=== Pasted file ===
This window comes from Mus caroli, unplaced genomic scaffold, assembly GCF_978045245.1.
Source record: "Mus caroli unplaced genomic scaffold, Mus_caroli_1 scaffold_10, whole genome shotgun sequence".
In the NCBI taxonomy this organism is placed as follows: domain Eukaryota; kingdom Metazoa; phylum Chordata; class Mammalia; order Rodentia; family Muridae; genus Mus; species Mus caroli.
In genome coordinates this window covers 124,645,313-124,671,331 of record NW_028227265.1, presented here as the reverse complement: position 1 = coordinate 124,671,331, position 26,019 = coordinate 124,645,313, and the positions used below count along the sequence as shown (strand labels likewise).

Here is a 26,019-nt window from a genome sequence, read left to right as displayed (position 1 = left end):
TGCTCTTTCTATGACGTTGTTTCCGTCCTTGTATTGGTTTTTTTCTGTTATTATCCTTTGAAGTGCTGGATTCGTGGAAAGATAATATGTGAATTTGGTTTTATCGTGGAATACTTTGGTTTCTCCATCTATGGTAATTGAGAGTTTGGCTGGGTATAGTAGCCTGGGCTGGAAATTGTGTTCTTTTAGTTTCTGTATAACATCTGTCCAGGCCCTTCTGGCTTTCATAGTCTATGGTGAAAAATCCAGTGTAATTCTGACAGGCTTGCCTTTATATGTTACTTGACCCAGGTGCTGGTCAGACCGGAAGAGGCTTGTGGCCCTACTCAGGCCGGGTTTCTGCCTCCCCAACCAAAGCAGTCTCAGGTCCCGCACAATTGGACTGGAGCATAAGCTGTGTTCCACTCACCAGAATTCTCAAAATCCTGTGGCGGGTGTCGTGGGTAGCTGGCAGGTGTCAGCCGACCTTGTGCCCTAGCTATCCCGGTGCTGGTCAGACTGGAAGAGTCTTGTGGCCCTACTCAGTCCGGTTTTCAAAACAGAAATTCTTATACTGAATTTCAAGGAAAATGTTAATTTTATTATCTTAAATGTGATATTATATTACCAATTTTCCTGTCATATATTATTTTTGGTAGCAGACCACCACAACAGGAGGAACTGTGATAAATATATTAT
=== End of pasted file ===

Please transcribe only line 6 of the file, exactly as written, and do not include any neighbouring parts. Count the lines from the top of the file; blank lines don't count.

TGCTCTTTCTATGACGTTGTTTCCGTCCTTGTATTGGTTTTTTTCTGTTATTATCCTTTGAAGTGCTGGATTCGTGGAAAGATAATATGTGAATTTGGTTTTATCGTGGAATACTTTGGTTTCTCCATCTATGGTAATTGAGAGTTTGGCTGGGTATAGTAGCCTGGGCTGGAAATTGTGTTCTTTTAGTTTCTGTATAACATCTGTCCAGGCCCTTCTGGCTTTCATAGTCTATGGTGAAAAATCCAGTGTAATTCTGACAGGCTTGCCTTTATATGTTACTTGACCCAGGTGCTGGTCAGACCGGAAGAGGCTTGTGGCCCTACTCAGGCCGGGTTTCTGCCTCCCCAACCAAAGCAGTCTCAGGTCCCGCACAATTGGACTGGAGCATAAGCTGTGTTCCACTCACCAGAATTCTCAAAATCCTGTGGCGGGTGTCGTGGGTAGCTGGCAGGTGTCAGCCGACCTTGTGCCCTAGCTATCCCGGTGCTGGTCAGACTGGAAGAGTCTTGTGGCCCTACTCAGTCCGGTTTTCAAAACAGAAATTCTTATACTGAATTTCAAGGAAAATGTTAATTTTATTATCTTAAATGTGATATTATATTACCAATTTTCCTGTCATATATTATTTTTGGTAGCAGACCACCACAACAGGAGGAACTGTGATAAATATATTAT